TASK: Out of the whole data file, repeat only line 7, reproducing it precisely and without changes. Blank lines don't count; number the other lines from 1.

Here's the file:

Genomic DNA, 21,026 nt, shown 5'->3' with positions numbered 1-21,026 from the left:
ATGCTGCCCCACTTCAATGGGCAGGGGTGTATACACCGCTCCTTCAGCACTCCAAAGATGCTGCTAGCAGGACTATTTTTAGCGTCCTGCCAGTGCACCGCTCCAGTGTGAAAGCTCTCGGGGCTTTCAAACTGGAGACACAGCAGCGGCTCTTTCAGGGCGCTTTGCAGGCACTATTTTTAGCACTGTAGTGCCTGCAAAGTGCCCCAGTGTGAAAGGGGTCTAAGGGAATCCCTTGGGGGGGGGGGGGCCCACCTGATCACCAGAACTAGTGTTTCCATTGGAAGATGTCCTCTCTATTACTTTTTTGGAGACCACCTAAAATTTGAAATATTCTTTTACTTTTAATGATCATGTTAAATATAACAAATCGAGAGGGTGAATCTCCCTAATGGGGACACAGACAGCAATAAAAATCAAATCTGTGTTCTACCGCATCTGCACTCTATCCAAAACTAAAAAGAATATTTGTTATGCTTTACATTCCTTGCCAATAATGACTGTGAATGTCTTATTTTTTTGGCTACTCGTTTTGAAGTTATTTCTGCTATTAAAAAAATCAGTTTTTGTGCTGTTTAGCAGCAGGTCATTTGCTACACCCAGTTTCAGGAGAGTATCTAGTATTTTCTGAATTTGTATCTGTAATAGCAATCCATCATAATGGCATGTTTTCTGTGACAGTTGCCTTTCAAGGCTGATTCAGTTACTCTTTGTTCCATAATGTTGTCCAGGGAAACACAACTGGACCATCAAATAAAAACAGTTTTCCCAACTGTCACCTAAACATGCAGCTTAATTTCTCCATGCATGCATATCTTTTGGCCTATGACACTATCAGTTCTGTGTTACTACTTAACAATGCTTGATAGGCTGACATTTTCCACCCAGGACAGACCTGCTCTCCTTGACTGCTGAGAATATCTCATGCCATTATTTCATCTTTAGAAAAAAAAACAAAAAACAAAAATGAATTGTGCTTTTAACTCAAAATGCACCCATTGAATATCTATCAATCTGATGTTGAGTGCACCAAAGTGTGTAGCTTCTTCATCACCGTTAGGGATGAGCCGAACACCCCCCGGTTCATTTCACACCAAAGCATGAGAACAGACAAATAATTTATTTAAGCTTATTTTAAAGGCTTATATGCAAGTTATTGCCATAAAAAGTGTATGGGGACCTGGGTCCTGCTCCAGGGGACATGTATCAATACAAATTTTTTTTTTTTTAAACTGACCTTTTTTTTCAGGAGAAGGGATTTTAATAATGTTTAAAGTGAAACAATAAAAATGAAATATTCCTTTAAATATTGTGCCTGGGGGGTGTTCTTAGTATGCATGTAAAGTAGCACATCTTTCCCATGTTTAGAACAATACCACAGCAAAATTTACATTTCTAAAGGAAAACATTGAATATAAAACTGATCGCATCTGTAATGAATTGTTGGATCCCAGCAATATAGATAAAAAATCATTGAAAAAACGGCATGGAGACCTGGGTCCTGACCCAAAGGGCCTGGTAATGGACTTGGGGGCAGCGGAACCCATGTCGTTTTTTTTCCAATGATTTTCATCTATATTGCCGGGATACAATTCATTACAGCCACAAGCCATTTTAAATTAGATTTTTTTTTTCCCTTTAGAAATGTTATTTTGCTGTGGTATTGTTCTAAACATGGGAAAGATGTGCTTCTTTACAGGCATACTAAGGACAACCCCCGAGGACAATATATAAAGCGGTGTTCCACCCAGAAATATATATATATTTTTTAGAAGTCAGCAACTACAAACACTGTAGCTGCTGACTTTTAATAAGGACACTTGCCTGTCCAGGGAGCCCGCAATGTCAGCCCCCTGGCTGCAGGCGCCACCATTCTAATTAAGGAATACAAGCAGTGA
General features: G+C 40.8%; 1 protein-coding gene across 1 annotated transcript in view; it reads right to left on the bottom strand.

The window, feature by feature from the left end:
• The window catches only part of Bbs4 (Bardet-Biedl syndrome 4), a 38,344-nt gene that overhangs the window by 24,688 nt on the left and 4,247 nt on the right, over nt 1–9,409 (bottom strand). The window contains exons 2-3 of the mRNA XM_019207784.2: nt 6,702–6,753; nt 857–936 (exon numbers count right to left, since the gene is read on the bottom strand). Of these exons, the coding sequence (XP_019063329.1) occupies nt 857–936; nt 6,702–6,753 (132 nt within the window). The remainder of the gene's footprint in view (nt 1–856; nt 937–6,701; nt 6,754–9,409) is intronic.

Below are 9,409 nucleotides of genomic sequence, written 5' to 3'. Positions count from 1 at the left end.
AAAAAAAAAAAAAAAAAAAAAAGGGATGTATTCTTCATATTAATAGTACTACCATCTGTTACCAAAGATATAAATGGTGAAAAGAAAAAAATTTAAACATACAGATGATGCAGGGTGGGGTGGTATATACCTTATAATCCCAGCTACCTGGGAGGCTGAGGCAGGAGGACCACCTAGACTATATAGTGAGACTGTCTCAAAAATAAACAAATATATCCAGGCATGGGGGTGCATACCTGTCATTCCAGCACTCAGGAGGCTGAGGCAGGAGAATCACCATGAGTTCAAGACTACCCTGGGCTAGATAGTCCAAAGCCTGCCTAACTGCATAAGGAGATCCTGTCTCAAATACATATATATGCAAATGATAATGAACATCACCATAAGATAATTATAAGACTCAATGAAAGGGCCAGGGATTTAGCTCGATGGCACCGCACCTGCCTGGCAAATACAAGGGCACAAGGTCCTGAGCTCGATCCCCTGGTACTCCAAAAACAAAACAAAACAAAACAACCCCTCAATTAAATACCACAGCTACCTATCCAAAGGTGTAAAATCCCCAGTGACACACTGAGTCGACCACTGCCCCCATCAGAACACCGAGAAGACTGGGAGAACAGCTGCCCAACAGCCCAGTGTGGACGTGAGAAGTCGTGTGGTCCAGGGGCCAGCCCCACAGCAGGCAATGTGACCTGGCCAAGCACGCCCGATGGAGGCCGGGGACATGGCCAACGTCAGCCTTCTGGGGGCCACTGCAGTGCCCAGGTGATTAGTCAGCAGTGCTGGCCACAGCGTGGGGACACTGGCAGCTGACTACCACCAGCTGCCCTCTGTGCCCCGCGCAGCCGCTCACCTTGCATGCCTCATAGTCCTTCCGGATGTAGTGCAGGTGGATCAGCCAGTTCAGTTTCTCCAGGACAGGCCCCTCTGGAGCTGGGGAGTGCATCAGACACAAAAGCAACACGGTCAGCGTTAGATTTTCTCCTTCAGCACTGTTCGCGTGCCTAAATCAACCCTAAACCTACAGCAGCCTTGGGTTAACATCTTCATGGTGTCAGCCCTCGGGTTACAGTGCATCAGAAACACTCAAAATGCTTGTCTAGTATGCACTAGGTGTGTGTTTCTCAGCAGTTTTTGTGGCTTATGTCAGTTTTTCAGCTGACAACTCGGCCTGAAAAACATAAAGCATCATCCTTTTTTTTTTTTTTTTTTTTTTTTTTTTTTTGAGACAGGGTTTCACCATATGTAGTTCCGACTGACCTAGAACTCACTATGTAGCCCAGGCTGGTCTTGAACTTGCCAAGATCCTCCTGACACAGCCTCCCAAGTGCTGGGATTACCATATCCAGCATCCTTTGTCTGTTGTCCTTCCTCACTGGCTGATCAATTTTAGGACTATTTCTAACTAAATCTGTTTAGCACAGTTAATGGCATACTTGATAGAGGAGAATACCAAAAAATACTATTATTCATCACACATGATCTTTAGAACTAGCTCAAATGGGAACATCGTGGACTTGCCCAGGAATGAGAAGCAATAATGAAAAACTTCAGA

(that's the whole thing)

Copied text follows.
AAAAAAAAAAAAAAAAAAAAAAGGGATGTATTCTTCATATTAATAGTACTACCATCTGTTACCAAAGATATAAATGGTGAAAAGAAAAAAATTTAAACATACAGATGATGCAGGGTGGGGTGGTATATACCTTATAATCCCAGCTACCTGGGAGGCTGAGGCAGGAGGACCACCTAGACTATATAGTGAGACTGTCTCAAAAATAAACAAATATATCCAGGCATGGGGGTGCATACCTGTCATTCCAGCACTCAGGAGGCTGAGGCAGGAGAATCACCATGAGTTCAAGACTACCCTGGGCTAGATAGTCCAAAGCCTGCCTAACTGCATAAGGAGATCCTGTCTCAAATACATATATATGCAAATGATAATGAACATCACCATAAGATAATTATAAGACTCAATGAAAGGGCCAGGGATTTAGCTCGATGGCACCGCACCTGCCTGGCAAATACAAGGGCACAAGGTCCTGAGCTCGATCCCCTGGTACTCCAAAAACAAAACAAAACAAAACAACCCCTCAATTAAATACCACAGCTACCTATCCAAAGGTGTAAAATCCCCAGTGACACACTGAGTCGACCACTGCCCCCATCAGAACACCGAGAAGACTGGGAGAACAGCTGCCCAACAGCCCAGTGTGGACGTGAGAAGTCGTGTGGTCCAGGGGCCAGCCCCACAGCAGGCAATGTGACCTGGCCAAGCACGCCCGATGGAGGCCGGGGACATGGCCAACGTCAGCCTTCTGGGGGCCACTGCAGTGCCCAGGTGATTAGTCAGCAGTGCTGGCCACAGCGTGGGGACACTGGCAGCTGACTACCACCAGCTGCCCTCTGTGCCCCGCGCAGCCGCTCACCTTGCATGCCTCATAGTCCTTCCGGATGTAGTGCAGGTGGATCAGCCAGTTCAGTTTCTCCAGGACAGGCCCCTCTGGAGCTGGGGAGTGCATCAGACACAAAAGCAACACGGTCAGCGTTAGATTTTCTCCTTCAGCACTGTTCGCGTGCCTAAATCAACCCTAAACCTACAGCAGCCTTGGGTTAACATCTTCATGGTGTCAGCCCTCGGGTTACAGTGCATCAGAAACACTCAAAATGCTTGTCTAGTATGCACTAGGTGTGTGTTTCTCAGCAGTTTTTGTGGCTTATGTCAGTTTTTCAGCTGACAACTCGGCCTGAAAAACATAAAGCATCATCCTTTTTTTTTTTTTTTTTTTTTTTTTTTTTTTGAGACAGGGTTTCACCATATGTAGTTCCGACTGACCTAGAACTCACTATGTAGCCCAGGCTGGTCTTGAACTTGCCAAGATCCTCCTGACACAGCCTCCCAAGTGCTGGGATTACCATATCCAGCATCCTTTGTCTGTTGTCCTTCCTCACTGGCTGATCAATTTTAGGACTATTTCTAACTAAATCTGTTTAGCACAGTTAATGGCATACTTGATAGAGGAGAATACCAAAAAATACTATTATTCATCACACATGATCTTTAGAACTAGCTCAAATGGGAACATCGTGGACTTGCCCAGGAATGAGAAGCAATAATGAAAAACTTCAGA